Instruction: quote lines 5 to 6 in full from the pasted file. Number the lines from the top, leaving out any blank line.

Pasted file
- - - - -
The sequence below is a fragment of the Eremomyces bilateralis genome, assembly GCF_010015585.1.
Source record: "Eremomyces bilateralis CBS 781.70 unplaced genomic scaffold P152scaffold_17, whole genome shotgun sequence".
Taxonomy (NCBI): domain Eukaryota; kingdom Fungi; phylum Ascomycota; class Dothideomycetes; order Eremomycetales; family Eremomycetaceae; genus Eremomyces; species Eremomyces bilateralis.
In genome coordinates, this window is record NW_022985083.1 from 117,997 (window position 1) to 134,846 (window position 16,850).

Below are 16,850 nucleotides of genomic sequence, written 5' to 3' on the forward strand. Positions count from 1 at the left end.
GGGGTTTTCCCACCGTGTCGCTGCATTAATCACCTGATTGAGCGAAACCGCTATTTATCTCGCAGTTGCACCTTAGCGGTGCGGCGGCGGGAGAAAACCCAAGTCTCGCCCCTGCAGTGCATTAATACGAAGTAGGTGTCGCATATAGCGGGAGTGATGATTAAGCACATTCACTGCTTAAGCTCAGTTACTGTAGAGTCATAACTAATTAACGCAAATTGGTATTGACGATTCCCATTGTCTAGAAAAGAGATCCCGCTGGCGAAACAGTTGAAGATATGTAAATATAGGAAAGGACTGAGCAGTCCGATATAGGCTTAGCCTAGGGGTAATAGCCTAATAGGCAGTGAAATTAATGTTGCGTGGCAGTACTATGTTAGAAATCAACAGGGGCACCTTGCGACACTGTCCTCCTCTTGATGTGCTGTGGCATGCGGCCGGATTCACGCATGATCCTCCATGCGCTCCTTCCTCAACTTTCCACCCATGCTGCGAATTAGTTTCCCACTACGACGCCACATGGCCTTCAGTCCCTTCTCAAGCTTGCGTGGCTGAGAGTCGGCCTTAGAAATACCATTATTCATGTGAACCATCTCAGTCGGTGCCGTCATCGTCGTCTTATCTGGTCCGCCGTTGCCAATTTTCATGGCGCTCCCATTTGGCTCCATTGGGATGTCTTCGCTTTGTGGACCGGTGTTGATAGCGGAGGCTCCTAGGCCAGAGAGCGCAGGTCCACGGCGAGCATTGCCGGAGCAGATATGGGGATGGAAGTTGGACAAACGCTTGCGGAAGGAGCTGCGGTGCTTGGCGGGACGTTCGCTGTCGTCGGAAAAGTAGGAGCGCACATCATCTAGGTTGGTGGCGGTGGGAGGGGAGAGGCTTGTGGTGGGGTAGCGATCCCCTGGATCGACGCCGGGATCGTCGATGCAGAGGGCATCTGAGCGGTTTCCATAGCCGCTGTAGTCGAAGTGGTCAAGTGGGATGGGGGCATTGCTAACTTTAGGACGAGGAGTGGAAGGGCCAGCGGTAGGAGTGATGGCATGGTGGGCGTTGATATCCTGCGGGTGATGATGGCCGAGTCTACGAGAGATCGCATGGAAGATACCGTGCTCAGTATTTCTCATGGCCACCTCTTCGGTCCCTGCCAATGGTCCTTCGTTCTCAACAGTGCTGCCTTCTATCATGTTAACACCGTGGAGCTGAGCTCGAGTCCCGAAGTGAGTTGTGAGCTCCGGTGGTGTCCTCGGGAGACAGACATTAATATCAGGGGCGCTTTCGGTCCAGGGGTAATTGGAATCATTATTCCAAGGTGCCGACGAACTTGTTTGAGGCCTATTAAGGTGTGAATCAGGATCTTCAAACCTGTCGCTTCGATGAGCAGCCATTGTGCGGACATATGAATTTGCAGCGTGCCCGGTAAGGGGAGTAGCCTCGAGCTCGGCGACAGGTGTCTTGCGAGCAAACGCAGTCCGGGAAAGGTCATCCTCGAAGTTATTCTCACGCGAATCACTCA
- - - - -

Below are 16,850 nucleotides of genomic sequence, written 5' to 3' on the forward strand. Positions count from 1 at the left end.
GGGGTTTTCCCACCGTGTCGCTGCATTAATCACCTGATTGAGCGAAACCGCTATTTATCTCGCAGTTGCACCTTAGCGGTGCGGCGGCGGGAGAAAACCCAAGTCTCGCCCCTGCAGTGCATTAATACGAAGTAGGTGTCGCATATAGCGGGAGTGATGATTAAGCACATTCACTGCTTAAGCTCAGTTACTGTAGAGTCATAACTAATTAACGCAAATTGGTATTGACGATTCCCATTGTCTAGAAAAGAGATCCCGCTGGCGAAACAGTTGAAGATATGTAAATATAGGAAAGGACTGAGCAGTCCGATATAGGCTTAGCCTAGGGGTAATAGCCTAATAGGCAGTGAAATTAATGTTGCGTGGCAGTACTATGTTAGAAATCAACAGGGGCACCTTGCGACACTGTCCTCCTCTTGATGTGCTGTGGCATGCGGCCGGATTCACGCATGATCCTCCATGCGCTCCTTCCTCAACTTTCCACCCATGCTGCGAATTAGTTTCCCACTACGACGCCACATGGCCTTCAGTCCCTTCTCAAGCTTGCGTGGCTGAGAGTCGGCCTTAGAAATACCATTATTCATGTGAACCATCTCAGTCGGTGCCGTCATCGTCGTCTTATCTGGTCCGCCGTTGCCAATTTTCATGGCGCTCCCATTTGGCTCCATTGGGATGTCTTCGCTTTGTGGACCGGTGTTGATAGCGGAGGCTCCTAGGCCAGAGAGCGCAGGTCCACGGCGAGCATTGCCGGAGCAGATATGGGGATGGAAGTTGGACAAACGCTTGCGGAAGGAGCTGCGGTGCTTGGCGGGACGTTCGCTGTCGTCGGAAAAGTAGGAGCGCACATCATCTAGGTTGGTGGCGGTGGGAGGGGAGAGGCTTGTGGTGGGGTAGCGATCCCCTGGATCGACGCCGGGATCGTCGATGCAGAGGGCATCTGAGCGGTTTCCATAGCCGCTGTAGTCGAAGTGGTCAAGTGGGATGGGGGCATTGCTAACTTTAGGACGAGGAGTGGAAGGGCCAGCGGTAGGAGTGATGGCATGGTGGGCGTTGATATCCTGCGGGTGATGATGGCCGAGTCTACGAGAGATCGCATGGAAGATACCGTGCTCAGTATTTCTCATGGCCACCTCTTCGGTCCCTGCCAATGGTCCTTCGTTCTCAACAGTGCTGCCTTCTATCATGTTAACACCGTGGAGCTGAGCTCGAGTCCCGAAGTGAGTTGTGAGCTCCGGTGGTGTCCTCGGGAGACAGACATTAATATCAGGGGCGCTTTCGGTCCAGGGGTAATTGGAATCATTATTCCAAGGTGCCGACGAACTTGTTTGAGGCCTATTAAGGTGTGAATCAGGATCTTCAAACCTGTCGCTTCGATGAGCAGCCATTGTGCGGACATATGAATTTGCAGCGTGCCCGGTAAGGGGAGTAGCCTCGAGCTCGGCGACAGGTGTCTTGCGAGCAAACGCAGTCCGGGAAAGGTCATCCTCGAAGTTATTCTCACGCGAATCACTCA